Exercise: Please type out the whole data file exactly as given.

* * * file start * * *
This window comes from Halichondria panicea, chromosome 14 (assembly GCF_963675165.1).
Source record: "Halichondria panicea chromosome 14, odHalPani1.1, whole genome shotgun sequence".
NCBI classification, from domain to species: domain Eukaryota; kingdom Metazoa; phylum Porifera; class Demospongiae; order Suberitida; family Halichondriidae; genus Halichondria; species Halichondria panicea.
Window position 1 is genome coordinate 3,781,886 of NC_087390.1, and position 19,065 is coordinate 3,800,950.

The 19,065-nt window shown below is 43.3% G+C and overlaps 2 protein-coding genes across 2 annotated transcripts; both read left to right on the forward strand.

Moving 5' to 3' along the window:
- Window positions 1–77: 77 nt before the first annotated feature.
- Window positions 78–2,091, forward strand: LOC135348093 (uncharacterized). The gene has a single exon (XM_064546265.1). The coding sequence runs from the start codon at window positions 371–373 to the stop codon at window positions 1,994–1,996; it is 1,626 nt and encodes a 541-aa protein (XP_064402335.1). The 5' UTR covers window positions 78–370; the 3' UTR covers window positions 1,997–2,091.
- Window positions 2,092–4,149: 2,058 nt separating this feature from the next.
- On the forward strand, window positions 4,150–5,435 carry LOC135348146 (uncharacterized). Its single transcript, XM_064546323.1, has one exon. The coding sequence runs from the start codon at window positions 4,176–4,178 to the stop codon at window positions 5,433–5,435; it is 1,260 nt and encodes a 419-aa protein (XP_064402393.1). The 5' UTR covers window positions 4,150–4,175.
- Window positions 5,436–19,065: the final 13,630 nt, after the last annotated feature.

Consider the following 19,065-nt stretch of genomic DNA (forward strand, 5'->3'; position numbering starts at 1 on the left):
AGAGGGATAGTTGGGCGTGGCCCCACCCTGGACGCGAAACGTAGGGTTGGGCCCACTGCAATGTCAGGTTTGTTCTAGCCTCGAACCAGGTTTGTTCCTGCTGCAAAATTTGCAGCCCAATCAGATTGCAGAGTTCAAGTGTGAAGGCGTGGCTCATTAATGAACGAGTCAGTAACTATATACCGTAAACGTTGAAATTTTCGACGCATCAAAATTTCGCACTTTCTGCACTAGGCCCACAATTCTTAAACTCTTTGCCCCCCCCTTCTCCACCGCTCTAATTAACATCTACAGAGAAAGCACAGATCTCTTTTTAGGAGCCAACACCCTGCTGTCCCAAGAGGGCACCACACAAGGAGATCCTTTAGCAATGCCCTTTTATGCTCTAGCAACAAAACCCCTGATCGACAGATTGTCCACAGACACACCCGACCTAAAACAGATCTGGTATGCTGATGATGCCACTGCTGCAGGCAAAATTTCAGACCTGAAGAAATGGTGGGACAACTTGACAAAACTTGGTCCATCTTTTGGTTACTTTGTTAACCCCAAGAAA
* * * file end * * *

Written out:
This window comes from Halichondria panicea, chromosome 14 (assembly GCF_963675165.1).
Source record: "Halichondria panicea chromosome 14, odHalPani1.1, whole genome shotgun sequence".
NCBI classification, from domain to species: domain Eukaryota; kingdom Metazoa; phylum Porifera; class Demospongiae; order Suberitida; family Halichondriidae; genus Halichondria; species Halichondria panicea.
Window position 1 is genome coordinate 3,781,886 of NC_087390.1, and position 19,065 is coordinate 3,800,950.

The 19,065-nt window shown below is 43.3% G+C and overlaps 2 protein-coding genes across 2 annotated transcripts; both read left to right on the forward strand.

Moving 5' to 3' along the window:
- Window positions 1–77: 77 nt before the first annotated feature.
- Window positions 78–2,091, forward strand: LOC135348093 (uncharacterized). The gene has a single exon (XM_064546265.1). The coding sequence runs from the start codon at window positions 371–373 to the stop codon at window positions 1,994–1,996; it is 1,626 nt and encodes a 541-aa protein (XP_064402335.1). The 5' UTR covers window positions 78–370; the 3' UTR covers window positions 1,997–2,091.
- Window positions 2,092–4,149: 2,058 nt separating this feature from the next.
- On the forward strand, window positions 4,150–5,435 carry LOC135348146 (uncharacterized). Its single transcript, XM_064546323.1, has one exon. The coding sequence runs from the start codon at window positions 4,176–4,178 to the stop codon at window positions 5,433–5,435; it is 1,260 nt and encodes a 419-aa protein (XP_064402393.1). The 5' UTR covers window positions 4,150–4,175.
- Window positions 5,436–19,065: the final 13,630 nt, after the last annotated feature.

Consider the following 19,065-nt stretch of genomic DNA (forward strand, 5'->3'; position numbering starts at 1 on the left):
AGAGGGATAGTTGGGCGTGGCCCCACCCTGGACGCGAAACGTAGGGTTGGGCCCACTGCAATGTCAGGTTTGTTCTAGCCTCGAACCAGGTTTGTTCCTGCTGCAAAATTTGCAGCCCAATCAGATTGCAGAGTTCAAGTGTGAAGGCGTGGCTCATTAATGAACGAGTCAGTAACTATATACCGTAAACGTTGAAATTTTCGACGCATCAAAATTTCGCACTTTCTGCACTAGGCCCACAATTCTTAAACTCTTTGCCCCCCCCTTCTCCACCGCTCTAATTAACATCTACAGAGAAAGCACAGATCTCTTTTTAGGAGCCAACACCCTGCTGTCCCAAGAGGGCACCACACAAGGAGATCCTTTAGCAATGCCCTTTTATGCTCTAGCAACAAAACCCCTGATCGACAGATTGTCCACAGACACACCCGACCTAAAACAGATCTGGTATGCTGATGATGCCACTGCTGCAGGCAAAATTTCAGACCTGAAGAAATGGTGGGACAACTTGACAAAACTTGGTCCATCTTTTGGTTACTTTGTTAACCCCAAGAAA